Friday, June 6, 2014

History and Love with Jenny Barden


History and Love – how can we ever unravel the truth?

Today we welcome Jenny Barden who has written about love in historical fiction.

The historical records provide evidence of events about which we are certain, but what of the feelings of those who lived long ago – how can we know how they experienced love? Consider attitudes in the Elizabethen era, when women were typically under the complete control of men, could not own property or trade (except in widowhood), and could not even protest if their husbands beat them because that was legal and expected in cases of disobedience. Women were inferior to men so how could they be loved as equals?
Shall I compare thee to a summer’s day? Shakespeare wrote of his lover, Thou art more lovely and more temperate. In language that has resonated through time with the power of his feeling we all know how the sonnet ends:
So long as men can breathe, or eyes can see,
So long lives this, and this gives life to thee.
The words are beautiful, but it is Shakespeare’s mastery with his pen that gives his lover immortality. In this, he possesses her absolutely.

For historical novelists the recreation of emotion poses a dilemma. We want to accurately reflect the attitudes and mind-sets of the past, to make our characters convincing in terms of being true to their age, but we also want to show them experiencing emotion in a way that we can identify with in the here and now. They have to be empathetic to modern readers. How accurately can we conjure up the passion in relationships that flowered long ago? Is it possible to do this simply by transposing how we might feel now in similar circumstances within the framework of what actually happened according to historical sources?The difficulty is that while there are many accounts that deal with incident in time and place, there are few that document emotion, particularly genuine expressions of love. There is a wealth of Elizabethan love poetry, not least because declarations of love in rhyming couplets were expected of every gentleman of the time, but relatively little was written by women, and the stylised poetry that formed a conventional facet of courtship may well have had more to do with the idea of love than the reality.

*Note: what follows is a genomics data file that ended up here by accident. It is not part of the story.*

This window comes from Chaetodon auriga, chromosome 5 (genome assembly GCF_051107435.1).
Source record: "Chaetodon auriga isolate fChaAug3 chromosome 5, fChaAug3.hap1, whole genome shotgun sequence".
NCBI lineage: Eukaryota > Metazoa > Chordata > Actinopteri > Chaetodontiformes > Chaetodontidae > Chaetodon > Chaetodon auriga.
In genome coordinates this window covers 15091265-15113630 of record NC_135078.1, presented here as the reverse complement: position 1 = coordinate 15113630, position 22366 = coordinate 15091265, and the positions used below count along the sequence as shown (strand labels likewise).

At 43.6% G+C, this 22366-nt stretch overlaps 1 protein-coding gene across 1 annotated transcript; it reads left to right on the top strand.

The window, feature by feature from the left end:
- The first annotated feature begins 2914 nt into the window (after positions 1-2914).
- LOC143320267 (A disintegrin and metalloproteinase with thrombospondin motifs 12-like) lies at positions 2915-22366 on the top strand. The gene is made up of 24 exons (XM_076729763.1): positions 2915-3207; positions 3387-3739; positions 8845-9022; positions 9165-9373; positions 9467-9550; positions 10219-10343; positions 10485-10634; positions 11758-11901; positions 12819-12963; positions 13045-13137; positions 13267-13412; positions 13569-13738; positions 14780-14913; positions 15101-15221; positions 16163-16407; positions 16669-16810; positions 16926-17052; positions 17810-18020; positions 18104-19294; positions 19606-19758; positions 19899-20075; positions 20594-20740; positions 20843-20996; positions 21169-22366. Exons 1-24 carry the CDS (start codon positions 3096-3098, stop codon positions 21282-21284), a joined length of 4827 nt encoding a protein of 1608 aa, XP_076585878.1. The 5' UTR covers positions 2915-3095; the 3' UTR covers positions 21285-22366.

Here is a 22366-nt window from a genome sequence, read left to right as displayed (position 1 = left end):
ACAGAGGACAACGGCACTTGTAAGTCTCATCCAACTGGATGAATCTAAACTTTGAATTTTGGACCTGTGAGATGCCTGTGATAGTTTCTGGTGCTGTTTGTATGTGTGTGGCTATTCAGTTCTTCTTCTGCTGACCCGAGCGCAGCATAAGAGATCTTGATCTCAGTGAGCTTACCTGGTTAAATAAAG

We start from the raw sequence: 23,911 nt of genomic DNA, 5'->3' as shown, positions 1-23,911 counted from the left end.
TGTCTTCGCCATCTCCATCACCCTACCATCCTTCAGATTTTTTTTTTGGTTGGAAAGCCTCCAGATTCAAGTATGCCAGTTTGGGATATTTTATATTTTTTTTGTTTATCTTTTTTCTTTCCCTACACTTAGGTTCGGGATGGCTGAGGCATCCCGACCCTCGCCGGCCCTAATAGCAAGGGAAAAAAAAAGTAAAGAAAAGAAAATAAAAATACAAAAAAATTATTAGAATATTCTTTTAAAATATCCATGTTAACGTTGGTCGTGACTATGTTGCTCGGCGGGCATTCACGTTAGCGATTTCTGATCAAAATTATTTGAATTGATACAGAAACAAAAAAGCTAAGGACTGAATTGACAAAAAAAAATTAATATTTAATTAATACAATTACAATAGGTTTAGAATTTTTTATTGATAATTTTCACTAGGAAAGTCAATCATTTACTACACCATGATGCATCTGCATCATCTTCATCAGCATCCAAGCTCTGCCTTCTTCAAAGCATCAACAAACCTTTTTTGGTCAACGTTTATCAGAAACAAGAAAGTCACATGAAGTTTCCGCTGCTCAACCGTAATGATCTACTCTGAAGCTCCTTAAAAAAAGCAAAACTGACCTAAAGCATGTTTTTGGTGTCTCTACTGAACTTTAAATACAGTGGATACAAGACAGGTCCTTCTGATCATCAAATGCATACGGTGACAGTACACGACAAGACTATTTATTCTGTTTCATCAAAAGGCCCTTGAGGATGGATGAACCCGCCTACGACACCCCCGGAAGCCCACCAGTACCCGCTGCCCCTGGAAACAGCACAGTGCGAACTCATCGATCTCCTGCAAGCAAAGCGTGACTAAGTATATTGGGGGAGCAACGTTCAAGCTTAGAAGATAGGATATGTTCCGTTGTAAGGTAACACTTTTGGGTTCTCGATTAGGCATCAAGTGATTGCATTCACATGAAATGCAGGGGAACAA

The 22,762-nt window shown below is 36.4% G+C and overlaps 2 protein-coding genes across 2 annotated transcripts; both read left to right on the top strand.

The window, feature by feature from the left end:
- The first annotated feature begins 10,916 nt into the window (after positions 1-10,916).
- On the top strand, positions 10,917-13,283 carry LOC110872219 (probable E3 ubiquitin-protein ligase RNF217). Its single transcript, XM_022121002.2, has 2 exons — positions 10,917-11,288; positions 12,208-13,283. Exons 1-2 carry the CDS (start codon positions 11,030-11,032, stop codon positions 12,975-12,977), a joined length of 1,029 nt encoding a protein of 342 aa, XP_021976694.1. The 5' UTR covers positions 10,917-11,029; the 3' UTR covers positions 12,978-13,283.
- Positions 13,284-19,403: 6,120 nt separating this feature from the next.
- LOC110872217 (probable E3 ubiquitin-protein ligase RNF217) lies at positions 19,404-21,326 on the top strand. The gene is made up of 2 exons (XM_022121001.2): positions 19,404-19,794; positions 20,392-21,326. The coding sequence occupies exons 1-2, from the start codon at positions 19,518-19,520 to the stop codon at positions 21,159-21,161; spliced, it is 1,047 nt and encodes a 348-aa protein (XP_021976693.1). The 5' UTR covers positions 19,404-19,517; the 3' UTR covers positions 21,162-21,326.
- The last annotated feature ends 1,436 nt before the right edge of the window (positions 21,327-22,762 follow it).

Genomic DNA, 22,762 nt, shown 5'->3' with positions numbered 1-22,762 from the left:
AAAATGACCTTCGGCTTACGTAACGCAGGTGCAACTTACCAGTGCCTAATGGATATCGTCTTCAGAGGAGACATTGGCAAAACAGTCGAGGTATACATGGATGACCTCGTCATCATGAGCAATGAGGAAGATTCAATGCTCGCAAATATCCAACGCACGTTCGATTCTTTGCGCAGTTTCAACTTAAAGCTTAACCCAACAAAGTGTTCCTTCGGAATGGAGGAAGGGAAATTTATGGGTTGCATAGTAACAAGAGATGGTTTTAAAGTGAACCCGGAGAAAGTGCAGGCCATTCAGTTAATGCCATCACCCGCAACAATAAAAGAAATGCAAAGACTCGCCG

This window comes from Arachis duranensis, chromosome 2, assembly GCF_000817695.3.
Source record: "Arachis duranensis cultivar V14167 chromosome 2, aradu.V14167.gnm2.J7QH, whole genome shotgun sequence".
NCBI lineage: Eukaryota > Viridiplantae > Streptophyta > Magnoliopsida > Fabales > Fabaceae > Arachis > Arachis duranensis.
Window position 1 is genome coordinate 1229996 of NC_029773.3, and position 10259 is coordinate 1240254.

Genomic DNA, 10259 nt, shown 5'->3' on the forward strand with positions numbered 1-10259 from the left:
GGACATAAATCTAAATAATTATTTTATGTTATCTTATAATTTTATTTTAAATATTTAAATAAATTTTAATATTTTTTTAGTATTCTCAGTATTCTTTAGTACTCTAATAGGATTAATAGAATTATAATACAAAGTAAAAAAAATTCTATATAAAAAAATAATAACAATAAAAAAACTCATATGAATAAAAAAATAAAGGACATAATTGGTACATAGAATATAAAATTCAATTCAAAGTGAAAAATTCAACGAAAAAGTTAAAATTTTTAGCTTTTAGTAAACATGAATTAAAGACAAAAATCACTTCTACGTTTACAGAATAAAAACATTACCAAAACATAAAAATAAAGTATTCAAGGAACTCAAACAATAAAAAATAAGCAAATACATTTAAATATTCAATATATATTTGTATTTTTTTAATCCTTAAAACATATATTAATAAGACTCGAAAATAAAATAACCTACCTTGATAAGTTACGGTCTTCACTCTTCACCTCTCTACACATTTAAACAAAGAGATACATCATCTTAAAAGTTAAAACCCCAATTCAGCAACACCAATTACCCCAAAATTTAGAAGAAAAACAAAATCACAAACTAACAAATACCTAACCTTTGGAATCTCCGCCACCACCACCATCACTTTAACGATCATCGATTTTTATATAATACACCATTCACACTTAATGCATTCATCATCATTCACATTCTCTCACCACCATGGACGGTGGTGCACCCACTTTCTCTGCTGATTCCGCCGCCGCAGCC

Did Elizabeth I really love François, Duc de Anjou, when she wrote: 
 
 

                                                     …I am, and not; I freeze and yet am burned,
Since from myself another self I turned.
My care is like my shadow in the sun --
Follows me flying, flies when I pursue it,
Stands, and lies by me, doth what I have done;
His too familiar care doth make me rue it.
No means I find to rid him from my breast,
Till by the end of things it be suppressed...




The lyricism is captivating, and there will be a part of any sensitive modern reader wanting to believe that Elizabeth was heartbroken when the young Frenchman, who had steadfastly courted her for three years, left England for the last time. But Elizabeth was playing a clever game of political expediency by encouraging the courtship of her ‘frog’ as she affectionately called him. For as long as the heir to the French throne was courting her, France would not ally with Spain to England’s disadvantage.

 
As Elizabeth approached her fifties she may well have dallied with the idea of sharing a bed with a man, then in his mid-twenties, who had declared her to be the object of his infatuation. But it was more fantasy than substance. Most historians consider the poem to be a sophisticated conceit, on a par with the £30,000 paid to the departing duke to sweeten his leave-taking along with bills for £20,000 more. Pricking the fiction of her love came at a price.


Yet within the measured lines of Elizabeth’s poem is there real feeling showing through; a deep sadness for the loss of a kind admirer; a recognition that she would never find fulfilment as a mother; a cry from a soul unable ever to commit to passion? ‘I freeze, and yet I burn.’
Perhaps the Elizabethans experienced love far more intensely than most of us do now, in the way that love is often heightened in wartime by stark confrontation with the fragility of life. For the Elizabethans, life was often harsh, cut short by unexplained illness, afflicted by conflict and vagaries of fortune. Perhaps they became inured to tragedy, or perhaps they loved with a depth of feeling we can only guess at in looking back.
 
Towards the end of Elizabeth’s reign, John Donne wrote The Good-Morrow in which his love transcends reality and makes the world seem like a dream.
 
 
…And now good-morrow to our waking souls,
Which watch not one another out of fear;
For love all love of other sights controls,
And makes one little room an everywhere.
Let sea-discoverers to new worlds have gone;
Let maps to other, worlds on worlds have shown;
Let us possess one world; each hath one, and is one.
 
My face in thine eye, thine in mine appears,
And true plain hearts do in the faces rest;
Where can we find two better hemispheres
Without sharp north, without declining west?...